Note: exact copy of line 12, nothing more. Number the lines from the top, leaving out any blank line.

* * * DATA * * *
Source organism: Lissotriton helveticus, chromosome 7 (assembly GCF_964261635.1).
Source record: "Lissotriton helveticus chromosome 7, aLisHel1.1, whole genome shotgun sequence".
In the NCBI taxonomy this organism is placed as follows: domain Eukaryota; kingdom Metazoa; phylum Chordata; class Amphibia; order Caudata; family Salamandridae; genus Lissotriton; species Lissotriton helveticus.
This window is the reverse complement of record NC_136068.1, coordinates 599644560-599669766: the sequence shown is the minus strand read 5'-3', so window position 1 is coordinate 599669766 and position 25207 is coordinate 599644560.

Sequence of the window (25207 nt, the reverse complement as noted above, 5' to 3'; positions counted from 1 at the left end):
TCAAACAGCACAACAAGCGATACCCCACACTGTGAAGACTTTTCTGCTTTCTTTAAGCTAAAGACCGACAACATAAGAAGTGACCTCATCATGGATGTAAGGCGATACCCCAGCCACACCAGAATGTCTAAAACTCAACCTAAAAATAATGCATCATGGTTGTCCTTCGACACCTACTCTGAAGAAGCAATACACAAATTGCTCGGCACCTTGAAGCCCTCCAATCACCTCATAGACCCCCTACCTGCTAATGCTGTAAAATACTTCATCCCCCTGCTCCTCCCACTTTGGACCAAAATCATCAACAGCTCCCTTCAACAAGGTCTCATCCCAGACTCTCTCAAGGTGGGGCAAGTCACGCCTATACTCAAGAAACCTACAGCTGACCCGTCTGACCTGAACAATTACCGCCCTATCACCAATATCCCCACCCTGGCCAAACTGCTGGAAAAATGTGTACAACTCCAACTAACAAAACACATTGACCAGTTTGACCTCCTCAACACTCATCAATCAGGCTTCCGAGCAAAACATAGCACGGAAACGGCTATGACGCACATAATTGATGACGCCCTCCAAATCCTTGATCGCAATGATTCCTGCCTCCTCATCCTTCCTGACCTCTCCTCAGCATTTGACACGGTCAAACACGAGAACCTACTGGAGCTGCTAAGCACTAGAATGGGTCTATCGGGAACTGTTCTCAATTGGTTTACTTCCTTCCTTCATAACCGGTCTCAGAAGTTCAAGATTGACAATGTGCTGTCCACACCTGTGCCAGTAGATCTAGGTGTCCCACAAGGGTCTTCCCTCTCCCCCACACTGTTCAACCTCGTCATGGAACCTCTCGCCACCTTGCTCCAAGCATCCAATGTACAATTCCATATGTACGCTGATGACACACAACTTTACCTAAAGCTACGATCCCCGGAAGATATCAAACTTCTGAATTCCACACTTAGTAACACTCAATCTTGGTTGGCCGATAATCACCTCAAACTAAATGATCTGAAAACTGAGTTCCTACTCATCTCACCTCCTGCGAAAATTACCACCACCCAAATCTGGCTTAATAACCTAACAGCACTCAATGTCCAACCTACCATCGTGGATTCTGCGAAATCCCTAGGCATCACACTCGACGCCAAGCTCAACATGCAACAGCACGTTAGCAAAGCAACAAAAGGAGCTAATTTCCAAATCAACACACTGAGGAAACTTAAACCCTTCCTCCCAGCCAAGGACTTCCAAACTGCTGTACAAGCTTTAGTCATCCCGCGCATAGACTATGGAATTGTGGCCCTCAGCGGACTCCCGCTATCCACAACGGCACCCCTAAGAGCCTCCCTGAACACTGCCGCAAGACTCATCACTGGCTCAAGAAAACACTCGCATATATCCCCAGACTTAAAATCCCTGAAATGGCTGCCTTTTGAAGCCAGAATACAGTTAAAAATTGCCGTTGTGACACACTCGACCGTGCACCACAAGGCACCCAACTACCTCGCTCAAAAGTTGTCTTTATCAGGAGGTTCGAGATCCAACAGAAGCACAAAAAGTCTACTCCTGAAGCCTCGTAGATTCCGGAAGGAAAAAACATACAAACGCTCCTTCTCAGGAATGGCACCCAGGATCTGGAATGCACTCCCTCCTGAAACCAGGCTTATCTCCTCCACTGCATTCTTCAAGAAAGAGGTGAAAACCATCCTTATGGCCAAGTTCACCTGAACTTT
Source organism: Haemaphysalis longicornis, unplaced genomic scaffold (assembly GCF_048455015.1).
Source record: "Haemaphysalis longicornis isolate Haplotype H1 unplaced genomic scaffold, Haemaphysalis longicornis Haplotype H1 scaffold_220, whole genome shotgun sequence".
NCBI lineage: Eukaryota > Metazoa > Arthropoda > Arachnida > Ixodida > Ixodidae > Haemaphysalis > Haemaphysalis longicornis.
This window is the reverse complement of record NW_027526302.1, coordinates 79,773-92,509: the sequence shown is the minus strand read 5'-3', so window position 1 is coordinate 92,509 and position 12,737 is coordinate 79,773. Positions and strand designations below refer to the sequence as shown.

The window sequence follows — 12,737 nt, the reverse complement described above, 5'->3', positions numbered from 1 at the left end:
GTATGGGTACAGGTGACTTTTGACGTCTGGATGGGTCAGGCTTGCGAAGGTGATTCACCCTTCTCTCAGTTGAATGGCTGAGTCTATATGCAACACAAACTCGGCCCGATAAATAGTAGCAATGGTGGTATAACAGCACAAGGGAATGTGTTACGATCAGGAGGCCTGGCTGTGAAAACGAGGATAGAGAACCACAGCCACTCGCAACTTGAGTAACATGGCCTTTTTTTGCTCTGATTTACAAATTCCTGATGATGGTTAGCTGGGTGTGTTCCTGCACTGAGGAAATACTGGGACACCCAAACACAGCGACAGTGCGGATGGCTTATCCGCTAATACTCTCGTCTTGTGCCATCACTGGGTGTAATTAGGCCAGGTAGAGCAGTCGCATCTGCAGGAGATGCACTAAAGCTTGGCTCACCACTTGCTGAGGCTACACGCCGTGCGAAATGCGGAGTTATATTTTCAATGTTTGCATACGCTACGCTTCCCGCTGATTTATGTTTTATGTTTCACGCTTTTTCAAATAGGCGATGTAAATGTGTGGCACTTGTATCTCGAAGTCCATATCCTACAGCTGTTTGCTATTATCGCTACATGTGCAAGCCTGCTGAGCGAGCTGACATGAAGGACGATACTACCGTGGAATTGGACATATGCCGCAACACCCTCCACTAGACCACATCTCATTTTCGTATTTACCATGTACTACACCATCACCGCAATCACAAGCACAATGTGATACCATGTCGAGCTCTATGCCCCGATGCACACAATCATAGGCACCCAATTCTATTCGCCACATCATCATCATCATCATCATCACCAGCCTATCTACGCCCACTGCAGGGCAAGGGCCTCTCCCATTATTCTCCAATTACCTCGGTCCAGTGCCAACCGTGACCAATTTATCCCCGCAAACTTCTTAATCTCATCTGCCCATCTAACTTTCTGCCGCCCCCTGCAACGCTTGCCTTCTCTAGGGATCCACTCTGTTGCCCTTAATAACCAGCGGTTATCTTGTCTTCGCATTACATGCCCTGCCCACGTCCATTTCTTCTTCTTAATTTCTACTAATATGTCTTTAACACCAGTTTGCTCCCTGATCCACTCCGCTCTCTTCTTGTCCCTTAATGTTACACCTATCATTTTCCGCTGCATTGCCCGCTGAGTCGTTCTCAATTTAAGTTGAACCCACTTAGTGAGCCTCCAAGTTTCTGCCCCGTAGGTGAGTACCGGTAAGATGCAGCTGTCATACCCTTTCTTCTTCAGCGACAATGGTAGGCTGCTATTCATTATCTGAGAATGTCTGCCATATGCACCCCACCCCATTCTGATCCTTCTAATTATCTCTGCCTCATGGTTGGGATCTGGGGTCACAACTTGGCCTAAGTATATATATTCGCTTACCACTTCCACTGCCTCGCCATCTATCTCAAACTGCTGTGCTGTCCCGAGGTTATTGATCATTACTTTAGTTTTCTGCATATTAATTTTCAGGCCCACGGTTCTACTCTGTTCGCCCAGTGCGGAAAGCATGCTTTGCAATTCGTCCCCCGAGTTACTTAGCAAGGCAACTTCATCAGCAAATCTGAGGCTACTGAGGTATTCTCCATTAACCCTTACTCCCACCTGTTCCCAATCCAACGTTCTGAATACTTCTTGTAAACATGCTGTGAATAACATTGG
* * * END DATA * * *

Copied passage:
GTATGGGTACAGGTGACTTTTGACGTCTGGATGGGTCAGGCTTGCGAAGGTGATTCACCCTTCTCTCAGTTGAATGGCTGAGTCTATATGCAACACAAACTCGGCCCGATAAATAGTAGCAATGGTGGTATAACAGCACAAGGGAATGTGTTACGATCAGGAGGCCTGGCTGTGAAAACGAGGATAGAGAACCACAGCCACTCGCAACTTGAGTAACATGGCCTTTTTTTGCTCTGATTTACAAATTCCTGATGATGGTTAGCTGGGTGTGTTCCTGCACTGAGGAAATACTGGGACACCCAAACACAGCGACAGTGCGGATGGCTTATCCGCTAATACTCTCGTCTTGTGCCATCACTGGGTGTAATTAGGCCAGGTAGAGCAGTCGCATCTGCAGGAGATGCACTAAAGCTTGGCTCACCACTTGCTGAGGCTACACGCCGTGCGAAATGCGGAGTTATATTTTCAATGTTTGCATACGCTACGCTTCCCGCTGATTTATGTTTTATGTTTCACGCTTTTTCAAATAGGCGATGTAAATGTGTGGCACTTGTATCTCGAAGTCCATATCCTACAGCTGTTTGCTATTATCGCTACATGTGCAAGCCTGCTGAGCGAGCTGACATGAAGGACGATACTACCGTGGAATTGGACATATGCCGCAACACCCTCCACTAGACCACATCTCATTTTCGTATTTACCATGTACTACACCATCACCGCAATCACAAGCACAATGTGATACCATGTCGAGCTCTATGCCCCGATGCACACAATCATAGGCACCCAATTCTATTCGCCACATCATCATCATCATCATCATCACCAGCCTATCTACGCCCACTGCAGGGCAAGGGCCTCTCCCATTATTCTCCAATTACCTCGGTCCAGTGCCAACCGTGACCAATTTATCCCCGCAAACTTCTTAATCTCATCTGCCCATCTAACTTTCTGCCGCCCCCTGCAACGCTTGCCTTCTCTAGGGATCCACTCTGTTGCCCTTAATAACCAGCGGTTATCTTGTCTTCGCATTACATGCCCTGCCCACGTCCATTTCTTCTTCTTAATTTCTACTAATATGTCTTTAACACCAGTTTGCTCCCTGATCCACTCCGCTCTCTTCTTGTCCCTTAATGTTACACCTATCATTTTCCGCTGCATTGCCCGCTGAGTCGTTCTCAATTTAAGTTGAACCCACTTAGTGAGCCTCCAAGTTTCTGCCCCGTAGGTGAGTACCGGTAAGATGCAGCTGTCATACCCTTTCTTCTTCAGCGACAATGGTAGGCTGCTATTCATTATCTGAGAATGTCTGCCATATGCACCCCACCCCATTCTGATCCTTCTAATTATCTCTGCCTCATGGTTGGGATCTGGGGTCACAACTTGGCCTAAGTATATATATTCGCTTACCACTTCCACTGCCTCGCCATCTATCTCAAACTGCTGTGCTGTCCCGAGGTTATTGATCATTACTTTAGTTTTCTGCATATTAATTTTCAGGCCCACGGTTCTACTCTGTTCGCCCAGTGCGGAAAGCATGCTTTGCAATTCGTCCCCCGAGTTACTTAGCAAGGCAACTTCATCAGCAAATCTGAGGCTACTGAGGTATTCTCCATTAACCCTTACTCCCACCTGTTCCCAATCCAACGTTCTGAATACTTCTTGTAAACATGCTGTGAATAACATTGG